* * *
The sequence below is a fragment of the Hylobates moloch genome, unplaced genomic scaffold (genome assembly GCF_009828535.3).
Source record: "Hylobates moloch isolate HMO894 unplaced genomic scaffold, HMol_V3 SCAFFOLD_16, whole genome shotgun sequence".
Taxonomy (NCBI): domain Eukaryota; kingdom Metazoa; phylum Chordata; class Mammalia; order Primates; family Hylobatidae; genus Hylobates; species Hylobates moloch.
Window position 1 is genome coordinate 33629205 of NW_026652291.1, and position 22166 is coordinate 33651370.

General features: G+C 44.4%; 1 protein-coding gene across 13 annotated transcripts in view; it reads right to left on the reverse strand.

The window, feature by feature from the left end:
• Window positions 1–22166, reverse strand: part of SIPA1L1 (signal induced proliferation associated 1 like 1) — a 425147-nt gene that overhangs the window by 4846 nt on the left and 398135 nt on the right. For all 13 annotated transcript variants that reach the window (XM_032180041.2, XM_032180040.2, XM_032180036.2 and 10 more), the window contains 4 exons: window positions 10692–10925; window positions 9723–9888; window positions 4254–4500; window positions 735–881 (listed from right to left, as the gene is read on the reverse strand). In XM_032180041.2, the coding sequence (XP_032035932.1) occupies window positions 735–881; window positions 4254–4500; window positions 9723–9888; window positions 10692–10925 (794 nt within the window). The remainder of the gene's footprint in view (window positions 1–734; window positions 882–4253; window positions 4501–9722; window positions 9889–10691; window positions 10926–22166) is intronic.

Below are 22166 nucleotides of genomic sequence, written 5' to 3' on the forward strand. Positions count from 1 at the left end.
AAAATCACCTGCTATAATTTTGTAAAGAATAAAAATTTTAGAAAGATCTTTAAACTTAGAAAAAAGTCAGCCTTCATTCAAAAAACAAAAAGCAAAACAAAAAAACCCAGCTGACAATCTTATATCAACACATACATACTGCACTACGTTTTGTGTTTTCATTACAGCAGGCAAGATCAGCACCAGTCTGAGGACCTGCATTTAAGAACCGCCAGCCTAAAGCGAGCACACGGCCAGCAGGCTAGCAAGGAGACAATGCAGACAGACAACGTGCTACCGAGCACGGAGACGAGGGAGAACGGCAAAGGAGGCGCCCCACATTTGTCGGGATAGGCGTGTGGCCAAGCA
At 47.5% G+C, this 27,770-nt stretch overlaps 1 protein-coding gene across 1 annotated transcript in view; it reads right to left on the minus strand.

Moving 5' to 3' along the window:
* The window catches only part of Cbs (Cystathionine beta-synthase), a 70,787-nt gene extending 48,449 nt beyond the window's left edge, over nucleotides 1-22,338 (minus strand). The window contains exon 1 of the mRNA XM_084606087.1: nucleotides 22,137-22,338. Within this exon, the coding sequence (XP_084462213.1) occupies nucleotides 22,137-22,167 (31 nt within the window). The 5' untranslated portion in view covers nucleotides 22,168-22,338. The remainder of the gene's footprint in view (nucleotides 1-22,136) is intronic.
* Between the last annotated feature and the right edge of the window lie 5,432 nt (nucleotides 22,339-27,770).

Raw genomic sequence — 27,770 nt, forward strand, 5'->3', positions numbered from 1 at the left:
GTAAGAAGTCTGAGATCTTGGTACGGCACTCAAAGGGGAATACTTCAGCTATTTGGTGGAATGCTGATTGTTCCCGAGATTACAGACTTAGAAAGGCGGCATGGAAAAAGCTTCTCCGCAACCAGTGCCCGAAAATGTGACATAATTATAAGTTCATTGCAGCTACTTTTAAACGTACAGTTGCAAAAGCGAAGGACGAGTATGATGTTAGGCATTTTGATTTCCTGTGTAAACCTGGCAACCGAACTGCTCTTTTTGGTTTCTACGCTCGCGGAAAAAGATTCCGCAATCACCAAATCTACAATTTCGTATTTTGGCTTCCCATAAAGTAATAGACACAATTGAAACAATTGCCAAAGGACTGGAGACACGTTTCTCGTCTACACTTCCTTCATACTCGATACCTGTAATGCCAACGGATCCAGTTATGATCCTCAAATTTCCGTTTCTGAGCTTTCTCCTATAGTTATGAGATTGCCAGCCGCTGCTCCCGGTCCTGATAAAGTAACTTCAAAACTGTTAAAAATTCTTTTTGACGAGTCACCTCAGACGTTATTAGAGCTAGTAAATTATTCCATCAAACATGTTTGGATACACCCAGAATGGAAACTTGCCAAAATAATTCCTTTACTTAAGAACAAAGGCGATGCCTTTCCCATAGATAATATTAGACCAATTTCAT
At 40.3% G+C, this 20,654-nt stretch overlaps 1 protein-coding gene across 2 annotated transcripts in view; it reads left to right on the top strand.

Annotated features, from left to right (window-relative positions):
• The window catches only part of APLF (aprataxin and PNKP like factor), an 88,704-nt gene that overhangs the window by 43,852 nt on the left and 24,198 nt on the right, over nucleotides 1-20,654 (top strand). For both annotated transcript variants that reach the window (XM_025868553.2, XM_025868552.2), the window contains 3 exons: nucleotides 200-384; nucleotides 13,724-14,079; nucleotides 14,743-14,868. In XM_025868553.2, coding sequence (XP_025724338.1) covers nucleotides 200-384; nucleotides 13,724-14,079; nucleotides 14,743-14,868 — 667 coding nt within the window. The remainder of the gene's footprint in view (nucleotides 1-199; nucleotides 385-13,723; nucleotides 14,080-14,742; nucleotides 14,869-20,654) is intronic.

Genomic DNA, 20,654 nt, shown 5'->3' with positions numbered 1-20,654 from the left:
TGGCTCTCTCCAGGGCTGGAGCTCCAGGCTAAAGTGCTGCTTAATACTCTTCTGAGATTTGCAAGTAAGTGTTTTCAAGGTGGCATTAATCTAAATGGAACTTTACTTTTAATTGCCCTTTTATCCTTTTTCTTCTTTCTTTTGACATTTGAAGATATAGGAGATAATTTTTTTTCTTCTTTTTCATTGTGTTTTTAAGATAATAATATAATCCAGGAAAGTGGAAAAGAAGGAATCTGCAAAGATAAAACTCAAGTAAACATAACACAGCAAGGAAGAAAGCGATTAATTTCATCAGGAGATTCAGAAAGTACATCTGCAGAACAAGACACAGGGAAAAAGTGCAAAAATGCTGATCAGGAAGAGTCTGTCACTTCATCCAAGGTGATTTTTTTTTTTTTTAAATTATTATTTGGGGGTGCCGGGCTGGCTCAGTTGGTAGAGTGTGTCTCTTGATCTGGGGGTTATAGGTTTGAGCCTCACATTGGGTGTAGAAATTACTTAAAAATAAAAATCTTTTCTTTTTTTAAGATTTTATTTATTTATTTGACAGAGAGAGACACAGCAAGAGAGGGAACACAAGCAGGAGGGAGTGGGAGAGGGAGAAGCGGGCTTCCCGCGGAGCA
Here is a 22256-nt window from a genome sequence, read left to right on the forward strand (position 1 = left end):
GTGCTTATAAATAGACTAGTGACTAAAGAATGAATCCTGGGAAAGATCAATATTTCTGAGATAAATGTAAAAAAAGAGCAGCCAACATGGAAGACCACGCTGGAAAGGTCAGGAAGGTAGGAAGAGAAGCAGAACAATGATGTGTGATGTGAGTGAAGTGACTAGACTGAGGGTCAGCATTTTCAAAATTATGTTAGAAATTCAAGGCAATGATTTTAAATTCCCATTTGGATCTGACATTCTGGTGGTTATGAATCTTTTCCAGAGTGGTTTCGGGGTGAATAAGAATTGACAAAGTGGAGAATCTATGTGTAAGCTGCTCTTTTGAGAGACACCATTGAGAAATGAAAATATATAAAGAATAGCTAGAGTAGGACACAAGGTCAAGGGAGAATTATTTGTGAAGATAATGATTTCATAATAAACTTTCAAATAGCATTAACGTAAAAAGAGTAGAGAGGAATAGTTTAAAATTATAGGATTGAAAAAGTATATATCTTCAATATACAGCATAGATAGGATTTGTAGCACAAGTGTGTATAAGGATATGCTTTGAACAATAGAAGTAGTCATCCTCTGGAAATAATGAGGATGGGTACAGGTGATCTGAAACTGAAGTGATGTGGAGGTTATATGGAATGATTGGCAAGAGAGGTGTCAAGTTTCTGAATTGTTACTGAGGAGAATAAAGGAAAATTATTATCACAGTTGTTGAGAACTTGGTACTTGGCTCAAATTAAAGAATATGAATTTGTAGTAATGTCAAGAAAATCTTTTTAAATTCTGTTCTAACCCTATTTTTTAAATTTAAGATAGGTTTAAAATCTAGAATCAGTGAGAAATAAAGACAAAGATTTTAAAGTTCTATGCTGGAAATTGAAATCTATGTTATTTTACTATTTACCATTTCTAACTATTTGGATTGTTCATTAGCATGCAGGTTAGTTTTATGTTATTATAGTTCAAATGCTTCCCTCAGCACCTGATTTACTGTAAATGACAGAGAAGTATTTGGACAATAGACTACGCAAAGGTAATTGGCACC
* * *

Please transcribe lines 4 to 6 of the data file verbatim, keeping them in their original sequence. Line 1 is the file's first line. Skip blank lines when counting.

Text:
Window position 1 is genome coordinate 33629205 of NW_026652291.1, and position 22166 is coordinate 33651370.

General features: G+C 44.4%; 1 protein-coding gene across 13 annotated transcripts in view; it reads right to left on the reverse strand.

The window, feature by feature from the left end: